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Foreshadowing & Hope

Jennifer Zurko
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I feel like we’ve been talking about pricing forever. I wrote a story about it for the cover of the June 2019 issue, which now seems like 100 years ago. And those were such idyllic times … (sigh) …

It was called “The Point of Raising Prices” and my goal was to make the case for growers and retailers to be more aggressive when it came to pricing their products. The idea for the story came from a handful of broker sales reps who were lamenting that their customers weren’t asking for enough. They felt their customers weren’t getting their fair share and should have been increasing their margins, so I spoke with four operations who’d been consistently including price increases for a few years.

And I compared our industry to others who’d been raising their prices almost every year. I mean, if everyone else can do it, why couldn’t we?  

Turns out my June 2019 story served as a bit of foreshadowing because we’re talking about pricing again. This time, the issue isn’t whether to raise prices—you’ve all done that and more. It’s the reason why you were pretty much forced to and how you did it.  

As with the first article, I spoke again with Bill Swanekamp (Kube-Pak) and Andy Ambrosio (Wenke/Sunbelt)—two smart guys who purposely surround themselves with data and statistics. Back then, the businesses that were increasing their prices were doing it at 2% to 3%; this year, almost everyone did 10% to 15% and found that it still wasn’t enough to offset the rising costs of inputs and fuel.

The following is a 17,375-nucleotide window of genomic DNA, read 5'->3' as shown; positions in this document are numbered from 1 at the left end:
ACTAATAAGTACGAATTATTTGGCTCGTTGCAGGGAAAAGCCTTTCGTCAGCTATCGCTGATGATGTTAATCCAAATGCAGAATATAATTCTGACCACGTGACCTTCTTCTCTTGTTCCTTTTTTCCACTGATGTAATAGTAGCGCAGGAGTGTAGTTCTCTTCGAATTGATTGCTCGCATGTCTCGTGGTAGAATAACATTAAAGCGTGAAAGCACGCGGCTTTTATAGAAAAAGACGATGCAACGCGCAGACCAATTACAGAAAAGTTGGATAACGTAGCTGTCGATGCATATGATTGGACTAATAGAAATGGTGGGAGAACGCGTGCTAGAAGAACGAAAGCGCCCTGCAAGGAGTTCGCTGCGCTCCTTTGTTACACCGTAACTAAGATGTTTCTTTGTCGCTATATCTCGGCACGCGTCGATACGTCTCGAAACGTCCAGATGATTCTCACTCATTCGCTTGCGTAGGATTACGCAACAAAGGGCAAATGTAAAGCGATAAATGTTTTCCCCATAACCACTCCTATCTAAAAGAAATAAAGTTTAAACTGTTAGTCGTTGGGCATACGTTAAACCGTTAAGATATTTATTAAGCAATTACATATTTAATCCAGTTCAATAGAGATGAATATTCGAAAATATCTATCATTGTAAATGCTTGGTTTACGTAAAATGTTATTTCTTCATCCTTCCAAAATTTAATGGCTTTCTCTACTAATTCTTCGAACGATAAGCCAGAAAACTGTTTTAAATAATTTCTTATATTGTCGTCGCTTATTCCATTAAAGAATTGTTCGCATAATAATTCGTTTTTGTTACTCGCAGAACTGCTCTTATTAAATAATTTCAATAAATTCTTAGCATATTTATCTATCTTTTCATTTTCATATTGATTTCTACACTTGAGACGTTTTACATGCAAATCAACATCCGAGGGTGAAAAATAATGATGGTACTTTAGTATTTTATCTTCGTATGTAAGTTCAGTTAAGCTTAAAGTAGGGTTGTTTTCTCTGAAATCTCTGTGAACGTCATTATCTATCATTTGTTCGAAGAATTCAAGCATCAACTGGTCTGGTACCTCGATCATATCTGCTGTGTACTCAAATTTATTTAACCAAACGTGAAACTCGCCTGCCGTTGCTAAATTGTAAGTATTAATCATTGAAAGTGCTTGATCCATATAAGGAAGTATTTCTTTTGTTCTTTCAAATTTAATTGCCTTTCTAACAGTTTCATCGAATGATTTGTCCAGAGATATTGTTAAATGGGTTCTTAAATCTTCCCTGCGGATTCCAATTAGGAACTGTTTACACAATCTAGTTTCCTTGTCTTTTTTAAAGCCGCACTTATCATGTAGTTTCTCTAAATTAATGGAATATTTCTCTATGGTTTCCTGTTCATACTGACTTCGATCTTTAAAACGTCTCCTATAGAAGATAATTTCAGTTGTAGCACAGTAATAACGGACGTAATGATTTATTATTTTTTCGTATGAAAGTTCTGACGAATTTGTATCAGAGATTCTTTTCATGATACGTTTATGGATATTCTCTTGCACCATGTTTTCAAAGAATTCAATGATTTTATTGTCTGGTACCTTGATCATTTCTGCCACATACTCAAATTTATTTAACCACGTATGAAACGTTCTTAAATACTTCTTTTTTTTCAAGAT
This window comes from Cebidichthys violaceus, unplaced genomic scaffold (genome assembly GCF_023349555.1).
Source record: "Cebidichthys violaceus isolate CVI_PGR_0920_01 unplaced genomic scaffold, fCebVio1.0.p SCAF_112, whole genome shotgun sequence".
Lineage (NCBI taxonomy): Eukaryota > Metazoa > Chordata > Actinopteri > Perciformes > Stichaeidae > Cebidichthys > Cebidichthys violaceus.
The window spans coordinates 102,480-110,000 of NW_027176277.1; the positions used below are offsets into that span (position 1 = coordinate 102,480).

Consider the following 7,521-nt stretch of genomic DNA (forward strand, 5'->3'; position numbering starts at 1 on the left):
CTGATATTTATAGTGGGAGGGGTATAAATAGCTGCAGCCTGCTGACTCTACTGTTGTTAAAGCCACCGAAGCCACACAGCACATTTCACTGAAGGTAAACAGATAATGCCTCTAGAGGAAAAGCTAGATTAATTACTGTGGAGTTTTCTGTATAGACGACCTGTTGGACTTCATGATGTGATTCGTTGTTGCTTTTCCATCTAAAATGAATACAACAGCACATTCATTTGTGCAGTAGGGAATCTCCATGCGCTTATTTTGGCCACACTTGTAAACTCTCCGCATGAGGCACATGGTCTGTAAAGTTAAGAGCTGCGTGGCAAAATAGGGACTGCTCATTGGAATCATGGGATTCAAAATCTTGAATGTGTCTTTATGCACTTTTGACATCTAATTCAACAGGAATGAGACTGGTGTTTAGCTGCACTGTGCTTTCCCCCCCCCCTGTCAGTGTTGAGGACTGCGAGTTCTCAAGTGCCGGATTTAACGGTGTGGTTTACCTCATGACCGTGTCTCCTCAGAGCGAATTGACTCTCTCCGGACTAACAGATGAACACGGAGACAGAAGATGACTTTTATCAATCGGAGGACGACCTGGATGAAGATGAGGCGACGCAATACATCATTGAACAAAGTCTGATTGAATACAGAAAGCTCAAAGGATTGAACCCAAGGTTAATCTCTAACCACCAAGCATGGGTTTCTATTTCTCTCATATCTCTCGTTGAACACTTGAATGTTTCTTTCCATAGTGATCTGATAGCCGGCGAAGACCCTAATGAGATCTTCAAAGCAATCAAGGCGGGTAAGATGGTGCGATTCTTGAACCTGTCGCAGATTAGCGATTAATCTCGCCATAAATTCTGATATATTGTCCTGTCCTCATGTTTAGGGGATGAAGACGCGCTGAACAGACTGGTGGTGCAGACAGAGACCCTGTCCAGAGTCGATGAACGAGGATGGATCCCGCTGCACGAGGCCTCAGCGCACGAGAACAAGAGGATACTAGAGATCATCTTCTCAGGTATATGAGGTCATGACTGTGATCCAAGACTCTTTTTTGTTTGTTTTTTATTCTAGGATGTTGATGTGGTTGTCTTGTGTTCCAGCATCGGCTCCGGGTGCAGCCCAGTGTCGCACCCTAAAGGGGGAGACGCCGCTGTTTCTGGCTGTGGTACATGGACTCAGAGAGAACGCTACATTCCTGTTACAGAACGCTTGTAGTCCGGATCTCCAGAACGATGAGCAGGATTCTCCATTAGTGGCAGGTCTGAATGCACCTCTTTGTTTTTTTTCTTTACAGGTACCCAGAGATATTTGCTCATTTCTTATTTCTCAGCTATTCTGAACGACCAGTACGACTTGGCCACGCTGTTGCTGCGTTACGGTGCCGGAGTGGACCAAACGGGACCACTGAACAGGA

As a bit of a spoiler, two things we know for sure will happen going into 2023: many wholesalers will continue to include fuel surcharges with orders, and growers and retailers will increase the prices of their products yet again.

We saw some of those possible (new) products during the California Spring Trials back in late March. Of course, we reported the highlights from the road that week in our Acres of Buzz newsletter and on our YouTube channel, but that wasn’t half of what we saw. Starting this month, we’ll include extended coverage from CAST with the newest annuals. 

With all of the innovative genetics coming from the breeding companies and reports of decent sales numbers coming from around the industry (despite the dismal spring), there is reason for optimism. In my cover story, Raker-Roberta’s Kelly Staats said that the demand is still there and she’s encouraged by the new gardeners that were introduced to plants during the pandemic and seem willing to continue to enjoy them.

“It will teach us all the value of what we do and that the consumer is willing to pay for what we do,” she said.

Andy concurred. “We in the industry are just trying to make sure that we make a quality product that the consumers want, when they want it.”

Here’s hoping that this is positive foreshadowing for what the future will bring, regardless of the obstacles the economy or Mother Nature put in our way.

P.S. I want to say a special thank you to Bill Swanekamp for his “years of service” writing a column for us and congratulate him on his retirement. It was Vic Ball who originally asked him if he could write for us and Bill has been impressing us and schooling us with his knowledge ever since. I feel so grateful and lucky that I’ve got to work with Bill for the last 13 years, and that during that time we became good friends. I always enjoyed our conversations that started out as a quick call to ask a question and ended about 45 minutes later.

Bill—I hope we can have a nice chat over a glass or two from a good bottle of red very soon. GT

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